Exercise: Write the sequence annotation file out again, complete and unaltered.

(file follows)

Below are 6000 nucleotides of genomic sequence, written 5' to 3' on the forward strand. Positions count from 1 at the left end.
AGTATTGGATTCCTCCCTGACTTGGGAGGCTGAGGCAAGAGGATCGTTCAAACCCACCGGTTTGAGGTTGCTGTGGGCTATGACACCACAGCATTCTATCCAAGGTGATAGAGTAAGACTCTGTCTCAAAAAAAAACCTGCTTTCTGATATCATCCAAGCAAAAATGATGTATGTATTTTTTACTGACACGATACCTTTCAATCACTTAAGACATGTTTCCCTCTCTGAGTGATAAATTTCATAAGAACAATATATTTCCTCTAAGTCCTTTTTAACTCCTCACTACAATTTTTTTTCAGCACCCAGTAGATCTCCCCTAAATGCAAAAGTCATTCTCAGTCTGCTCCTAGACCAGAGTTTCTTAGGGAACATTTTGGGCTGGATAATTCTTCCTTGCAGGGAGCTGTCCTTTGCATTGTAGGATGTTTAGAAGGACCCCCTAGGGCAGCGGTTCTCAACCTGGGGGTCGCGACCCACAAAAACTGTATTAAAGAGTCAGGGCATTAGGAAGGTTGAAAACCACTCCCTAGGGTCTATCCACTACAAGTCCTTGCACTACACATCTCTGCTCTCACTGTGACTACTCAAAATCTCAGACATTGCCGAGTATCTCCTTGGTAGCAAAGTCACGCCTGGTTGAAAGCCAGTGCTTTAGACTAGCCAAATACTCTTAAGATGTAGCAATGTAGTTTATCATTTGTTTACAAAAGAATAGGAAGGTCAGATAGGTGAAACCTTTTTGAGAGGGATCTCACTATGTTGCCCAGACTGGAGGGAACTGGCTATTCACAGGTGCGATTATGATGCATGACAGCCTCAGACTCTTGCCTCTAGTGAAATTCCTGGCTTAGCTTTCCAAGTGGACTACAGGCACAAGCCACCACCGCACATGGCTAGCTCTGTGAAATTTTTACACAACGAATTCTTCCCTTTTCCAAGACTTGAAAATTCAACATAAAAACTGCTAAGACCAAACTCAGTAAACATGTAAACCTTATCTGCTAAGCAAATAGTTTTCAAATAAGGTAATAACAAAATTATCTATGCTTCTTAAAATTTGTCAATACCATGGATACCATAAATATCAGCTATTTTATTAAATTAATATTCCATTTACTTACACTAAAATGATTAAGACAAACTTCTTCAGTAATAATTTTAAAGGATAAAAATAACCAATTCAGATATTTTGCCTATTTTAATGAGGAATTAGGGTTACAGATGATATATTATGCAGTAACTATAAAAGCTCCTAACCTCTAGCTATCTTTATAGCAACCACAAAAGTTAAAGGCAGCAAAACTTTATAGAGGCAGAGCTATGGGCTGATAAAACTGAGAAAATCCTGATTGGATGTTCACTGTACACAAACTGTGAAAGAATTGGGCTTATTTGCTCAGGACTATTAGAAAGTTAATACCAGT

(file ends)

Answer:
Below are 6000 nucleotides of genomic sequence, written 5' to 3' on the forward strand. Positions count from 1 at the left end.
AGTATTGGATTCCTCCCTGACTTGGGAGGCTGAGGCAAGAGGATCGTTCAAACCCACCGGTTTGAGGTTGCTGTGGGCTATGACACCACAGCATTCTATCCAAGGTGATAGAGTAAGACTCTGTCTCAAAAAAAAACCTGCTTTCTGATATCATCCAAGCAAAAATGATGTATGTATTTTTTACTGACACGATACCTTTCAATCACTTAAGACATGTTTCCCTCTCTGAGTGATAAATTTCATAAGAACAATATATTTCCTCTAAGTCCTTTTTAACTCCTCACTACAATTTTTTTTCAGCACCCAGTAGATCTCCCCTAAATGCAAAAGTCATTCTCAGTCTGCTCCTAGACCAGAGTTTCTTAGGGAACATTTTGGGCTGGATAATTCTTCCTTGCAGGGAGCTGTCCTTTGCATTGTAGGATGTTTAGAAGGACCCCCTAGGGCAGCGGTTCTCAACCTGGGGGTCGCGACCCACAAAAACTGTATTAAAGAGTCAGGGCATTAGGAAGGTTGAAAACCACTCCCTAGGGTCTATCCACTACAAGTCCTTGCACTACACATCTCTGCTCTCACTGTGACTACTCAAAATCTCAGACATTGCCGAGTATCTCCTTGGTAGCAAAGTCACGCCTGGTTGAAAGCCAGTGCTTTAGACTAGCCAAATACTCTTAAGATGTAGCAATGTAGTTTATCATTTGTTTACAAAAGAATAGGAAGGTCAGATAGGTGAAACCTTTTTGAGAGGGATCTCACTATGTTGCCCAGACTGGAGGGAACTGGCTATTCACAGGTGCGATTATGATGCATGACAGCCTCAGACTCTTGCCTCTAGTGAAATTCCTGGCTTAGCTTTCCAAGTGGACTACAGGCACAAGCCACCACCGCACATGGCTAGCTCTGTGAAATTTTTACACAACGAATTCTTCCCTTTTCCAAGACTTGAAAATTCAACATAAAAACTGCTAAGACCAAACTCAGTAAACATGTAAACCTTATCTGCTAAGCAAATAGTTTTCAAATAAGGTAATAACAAAATTATCTATGCTTCTTAAAATTTGTCAATACCATGGATACCATAAATATCAGCTATTTTATTAAATTAATATTCCATTTACTTACACTAAAATGATTAAGACAAACTTCTTCAGTAATAATTTTAAAGGATAAAAATAACCAATTCAGATATTTTGCCTATTTTAATGAGGAATTAGGGTTACAGATGATATATTATGCAGTAACTATAAAAGCTCCTAACCTCTAGCTATCTTTATAGCAACCACAAAAGTTAAAGGCAGCAAAACTTTATAGAGGCAGAGCTATGGGCTGATAAAACTGAGAAAATCCTGATTGGATGTTCACTGTACACAAACTGTGAAAGAATTGGGCTTATTTGCTCAGGACTATTAGAAAGTTAATACCAGT